The NCAA is actively looking into a pair of high-profile NIL deals involving football players at Brigham Young University and the University of Miami for potential violations of the association’s interim rules regarding new marketing rights for college athletes, according to multiple people familiar with the probe.
NCAA enforcement staffers are trying to determine if these two deals qualify as a pay-for-play set-up, which is prohibited under the NCAA’s temporary NIL guidelines, according to the people, who were granted anonymity because the details are private.
It is unclear if the NCAA is looking into deals beyond these two. An NCAA spokesperson declined to comment.
The BYU deal is a partnership with protein bar maker Built that provided compensation for every member of its football team; the Miami deal is an offer made by American Top Team to all 90 Hurricanes football players on scholarship.
“We have communicated with the NCAA concerning the Built Bar NIL arrangement,” Jon McBride, BYU’s associate athletic director for communications, told Sportico in a statement Friday. “They have informed us they do not have any additional questions at this time. We will continue to monitor and abide by the NCAA interim NIL policy.”
A spokesperson for Miami said that the school has not been contacted by the NCAA about the matter.
The probes, regardless of how they turn out, could be a watershed moment for the nascent college athlete NIL industry. The patchwork school-by-school and state-by-state nature of the space has created confusion surrounding the rules and their enforcement. The NCAA failed to create its own comprehensive policies on NIL in 2020, and lobbied for federal legislation in the first half of 2021. But the effort failed as 13 state laws took effect July 1, allowing college athletes to earn money from their right of publicity.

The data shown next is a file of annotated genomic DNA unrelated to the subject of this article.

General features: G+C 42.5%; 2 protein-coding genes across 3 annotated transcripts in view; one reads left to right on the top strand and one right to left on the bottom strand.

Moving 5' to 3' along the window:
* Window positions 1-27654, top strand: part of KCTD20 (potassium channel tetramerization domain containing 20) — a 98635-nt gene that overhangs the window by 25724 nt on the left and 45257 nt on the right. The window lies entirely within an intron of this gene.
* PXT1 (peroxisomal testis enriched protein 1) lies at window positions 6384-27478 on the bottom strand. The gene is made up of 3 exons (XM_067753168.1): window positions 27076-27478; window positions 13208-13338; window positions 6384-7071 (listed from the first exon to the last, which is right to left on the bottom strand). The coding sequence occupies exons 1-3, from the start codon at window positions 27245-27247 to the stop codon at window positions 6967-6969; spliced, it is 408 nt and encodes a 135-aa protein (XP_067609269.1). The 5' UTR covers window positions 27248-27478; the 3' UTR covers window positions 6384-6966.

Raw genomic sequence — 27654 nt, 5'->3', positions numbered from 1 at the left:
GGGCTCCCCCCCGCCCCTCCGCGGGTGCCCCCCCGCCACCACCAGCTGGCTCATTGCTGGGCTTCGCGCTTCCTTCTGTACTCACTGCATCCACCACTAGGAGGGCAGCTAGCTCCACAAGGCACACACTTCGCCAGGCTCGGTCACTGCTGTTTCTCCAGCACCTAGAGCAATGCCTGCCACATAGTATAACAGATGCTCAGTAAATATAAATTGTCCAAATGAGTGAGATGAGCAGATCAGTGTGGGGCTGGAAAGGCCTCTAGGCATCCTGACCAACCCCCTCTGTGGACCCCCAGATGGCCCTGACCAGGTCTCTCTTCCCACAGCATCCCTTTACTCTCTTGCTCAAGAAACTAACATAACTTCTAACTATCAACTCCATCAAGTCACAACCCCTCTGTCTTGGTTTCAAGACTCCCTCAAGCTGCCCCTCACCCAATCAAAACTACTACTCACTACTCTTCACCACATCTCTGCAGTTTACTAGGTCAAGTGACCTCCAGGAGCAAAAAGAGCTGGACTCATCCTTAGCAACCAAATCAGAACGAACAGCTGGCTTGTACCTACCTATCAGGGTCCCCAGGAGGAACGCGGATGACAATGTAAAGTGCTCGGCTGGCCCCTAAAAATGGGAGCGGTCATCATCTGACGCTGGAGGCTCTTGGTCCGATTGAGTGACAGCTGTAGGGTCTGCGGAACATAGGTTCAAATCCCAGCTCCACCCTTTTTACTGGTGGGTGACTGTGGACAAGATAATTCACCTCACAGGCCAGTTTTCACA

The day before, the NCAA issued a bare-bones interim policy, which granted athletes across the country those basic rights, regardless of their school’s location.
Should the NCAA determine that BYU and Miami athletes are in violation of its policies, the next step would likely be a formal investigation. There is no clear timetable for when that might happen.
Questions on NIL enforcement were at the forefront this week during the annual midyear meeting between the NCAA and the National Association of Athletic Compliance, which represents athletic department compliance officials.
Jason Leonard, the NAAC’s president and executive director of compliance at Oklahoma, says his group pushed the NCAA to move briskly in shoring up the distinction between permissible and impermissible payments from third parties to college athletes.
The BYU and Miami deals have been viewed by others in the compliance space as NCAA gut checks, effectively daring the weakened and besieged governing body to take an increasingly unpopular—and, perhaps, illegally anticompetitive—stand against athletes earning money while they play.
“There has been this waiting period to see where the NCAA is going to be,” said Leonard. “If they don’t take any action, then potentially more schools are going to jump in with both feet—because you have to.”
If whole-team NIL deals are permitted, either implicitly or explicitly, Leonard questions whether it is even possible for school compliance departments to monitor whether their athletes are, in fact, getting compensation in exchange for publicity work.
“To me, it looks like some of these deals are inducements,” said Leonard, declining to address any specific school.
On Wednesday, NCAA president Mark Emmert told reporters that the association was currently investigating potential NIL violations, although he did not provide specifics.